The Dictator

The gags are more exhausted than Gaddafi's regime as Sacha Baron Cohen graduates from documentary punking to standard comedy.

I always had reservations about Sacha Baron Cohen’s sucker-punching humor. Borat was hilarious, unless you happened to be one of the trusting Romanians who were mocked as ignorant peasants in the picture. Brüno, the less-successful followup, also had some funny moments, although not for Ron Paul, or possibly any gay people to whom Cohen’s fake-homosexual come-on to the grandfatherly politician might have seemed stereotypically predatory.

In any case, after Brüno, Cohen’s documentary formula for public humiliation appeared to have exhausted its possibilities – the six-foot, three-inch star had become too conspicuously famous to continue pulling it off. And so now we have The Dictator, a movie that relies, not on queasy embarrassment, but solely on its story. Unfortunately, the story – a parody of a Middle Eastern autocrat not unlike the late Muammar Gaddafi – is strained, and the parody dated. Targeting a lunatic Islamist would have been audacious, if risky (I think we can assume that Cohen values his life). Taking aim at a more traditional madman with a chest full of bogus medals and a fondness for hot female bodyguards is risk-free, but toothless – Gaddafi already parodied himself, and was for decades a figure of media derision.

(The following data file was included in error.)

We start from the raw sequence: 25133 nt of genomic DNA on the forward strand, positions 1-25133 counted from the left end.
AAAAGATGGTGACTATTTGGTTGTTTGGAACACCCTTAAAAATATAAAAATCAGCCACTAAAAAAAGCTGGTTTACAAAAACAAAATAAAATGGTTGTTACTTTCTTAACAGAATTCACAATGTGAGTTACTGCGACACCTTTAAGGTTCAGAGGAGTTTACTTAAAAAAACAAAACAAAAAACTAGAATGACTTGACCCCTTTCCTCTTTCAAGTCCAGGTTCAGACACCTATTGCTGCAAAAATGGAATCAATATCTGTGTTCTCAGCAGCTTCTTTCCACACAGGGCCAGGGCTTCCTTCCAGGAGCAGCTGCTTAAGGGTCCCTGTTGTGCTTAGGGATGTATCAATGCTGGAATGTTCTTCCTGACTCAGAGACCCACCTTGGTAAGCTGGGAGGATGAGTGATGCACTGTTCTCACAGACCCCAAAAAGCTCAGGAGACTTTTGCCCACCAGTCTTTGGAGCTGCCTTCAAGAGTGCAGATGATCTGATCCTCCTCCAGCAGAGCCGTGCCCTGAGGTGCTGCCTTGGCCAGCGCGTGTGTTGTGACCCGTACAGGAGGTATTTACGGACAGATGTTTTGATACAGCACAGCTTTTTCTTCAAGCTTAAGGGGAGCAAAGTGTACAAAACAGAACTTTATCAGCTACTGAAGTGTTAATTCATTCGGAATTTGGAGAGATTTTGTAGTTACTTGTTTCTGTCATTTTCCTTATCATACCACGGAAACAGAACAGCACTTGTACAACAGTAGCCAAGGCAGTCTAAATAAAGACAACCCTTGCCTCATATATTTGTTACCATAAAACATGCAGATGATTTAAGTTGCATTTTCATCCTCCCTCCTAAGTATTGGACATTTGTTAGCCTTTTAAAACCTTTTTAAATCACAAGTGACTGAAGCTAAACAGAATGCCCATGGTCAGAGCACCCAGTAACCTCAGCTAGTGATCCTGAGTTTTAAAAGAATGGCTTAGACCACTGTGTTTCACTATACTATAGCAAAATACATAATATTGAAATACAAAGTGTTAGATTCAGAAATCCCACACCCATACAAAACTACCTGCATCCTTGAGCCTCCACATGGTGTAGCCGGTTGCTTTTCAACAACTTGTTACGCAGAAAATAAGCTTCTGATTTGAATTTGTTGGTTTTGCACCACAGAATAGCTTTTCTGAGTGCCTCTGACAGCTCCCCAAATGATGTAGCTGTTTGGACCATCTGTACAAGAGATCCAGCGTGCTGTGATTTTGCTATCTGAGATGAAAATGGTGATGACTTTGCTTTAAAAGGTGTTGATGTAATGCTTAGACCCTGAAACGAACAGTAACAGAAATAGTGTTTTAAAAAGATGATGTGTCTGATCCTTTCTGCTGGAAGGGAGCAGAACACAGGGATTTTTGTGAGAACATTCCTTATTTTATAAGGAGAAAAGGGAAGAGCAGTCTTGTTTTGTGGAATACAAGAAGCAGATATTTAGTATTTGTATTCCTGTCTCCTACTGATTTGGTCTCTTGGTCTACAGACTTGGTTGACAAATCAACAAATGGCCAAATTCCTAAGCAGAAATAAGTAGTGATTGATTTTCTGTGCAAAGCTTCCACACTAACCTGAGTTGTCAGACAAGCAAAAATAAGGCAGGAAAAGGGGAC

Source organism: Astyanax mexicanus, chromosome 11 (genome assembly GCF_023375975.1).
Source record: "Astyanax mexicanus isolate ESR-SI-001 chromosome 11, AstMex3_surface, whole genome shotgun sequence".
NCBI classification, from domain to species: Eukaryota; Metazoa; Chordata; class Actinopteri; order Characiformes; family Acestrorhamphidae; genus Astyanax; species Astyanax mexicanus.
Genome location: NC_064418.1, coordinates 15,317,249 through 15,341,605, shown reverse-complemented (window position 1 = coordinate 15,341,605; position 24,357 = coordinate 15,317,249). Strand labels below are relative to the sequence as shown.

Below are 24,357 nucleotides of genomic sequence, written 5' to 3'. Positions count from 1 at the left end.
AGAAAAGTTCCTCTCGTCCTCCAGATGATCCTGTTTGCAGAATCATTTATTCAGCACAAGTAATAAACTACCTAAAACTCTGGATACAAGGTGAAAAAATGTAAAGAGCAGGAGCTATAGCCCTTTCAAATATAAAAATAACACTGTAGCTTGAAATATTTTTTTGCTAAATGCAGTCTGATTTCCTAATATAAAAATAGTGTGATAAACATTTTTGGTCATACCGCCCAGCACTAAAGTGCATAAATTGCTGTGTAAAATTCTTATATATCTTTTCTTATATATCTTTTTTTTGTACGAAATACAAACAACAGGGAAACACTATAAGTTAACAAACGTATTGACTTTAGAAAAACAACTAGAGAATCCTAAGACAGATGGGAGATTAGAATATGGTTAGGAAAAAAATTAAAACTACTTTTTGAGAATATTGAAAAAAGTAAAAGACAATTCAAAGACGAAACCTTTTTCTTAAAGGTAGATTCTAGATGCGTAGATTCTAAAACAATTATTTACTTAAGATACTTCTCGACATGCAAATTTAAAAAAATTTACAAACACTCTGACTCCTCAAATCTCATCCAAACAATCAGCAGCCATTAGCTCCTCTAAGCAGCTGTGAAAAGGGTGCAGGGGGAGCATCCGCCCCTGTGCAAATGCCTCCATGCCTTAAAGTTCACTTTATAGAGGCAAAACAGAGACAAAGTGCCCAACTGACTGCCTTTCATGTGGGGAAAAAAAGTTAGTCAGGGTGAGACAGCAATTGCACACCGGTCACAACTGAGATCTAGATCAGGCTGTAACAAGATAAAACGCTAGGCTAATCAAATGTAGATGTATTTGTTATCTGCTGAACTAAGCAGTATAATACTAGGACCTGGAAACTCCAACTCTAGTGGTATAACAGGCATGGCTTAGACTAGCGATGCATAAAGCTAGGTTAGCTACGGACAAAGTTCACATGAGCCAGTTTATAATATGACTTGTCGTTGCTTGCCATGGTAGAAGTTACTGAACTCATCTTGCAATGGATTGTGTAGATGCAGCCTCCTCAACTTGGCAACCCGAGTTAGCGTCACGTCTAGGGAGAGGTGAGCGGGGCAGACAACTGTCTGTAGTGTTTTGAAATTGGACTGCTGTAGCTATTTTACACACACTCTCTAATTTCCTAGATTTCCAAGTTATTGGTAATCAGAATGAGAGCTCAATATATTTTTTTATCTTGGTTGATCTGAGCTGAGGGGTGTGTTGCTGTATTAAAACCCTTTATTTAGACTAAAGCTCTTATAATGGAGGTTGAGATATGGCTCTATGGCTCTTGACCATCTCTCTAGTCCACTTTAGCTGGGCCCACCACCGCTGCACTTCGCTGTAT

Cohen, sporting an abundant beard and comic-Arabian accent, plays Admiral General Aladeen, witless oppressor of the fictitious desert republic of Wadiya. Aladeen is a dissolute buffoon (Megan Fox gamely submits to his simulated humping as an imported infidel sex bunny in one brief scene), but blithely threatening, too. (Announcing that Wadiya is two months away from producing weapons-grade plutonium, he notes with a broad snicker that it’s strictly for “peaceful purposes.”)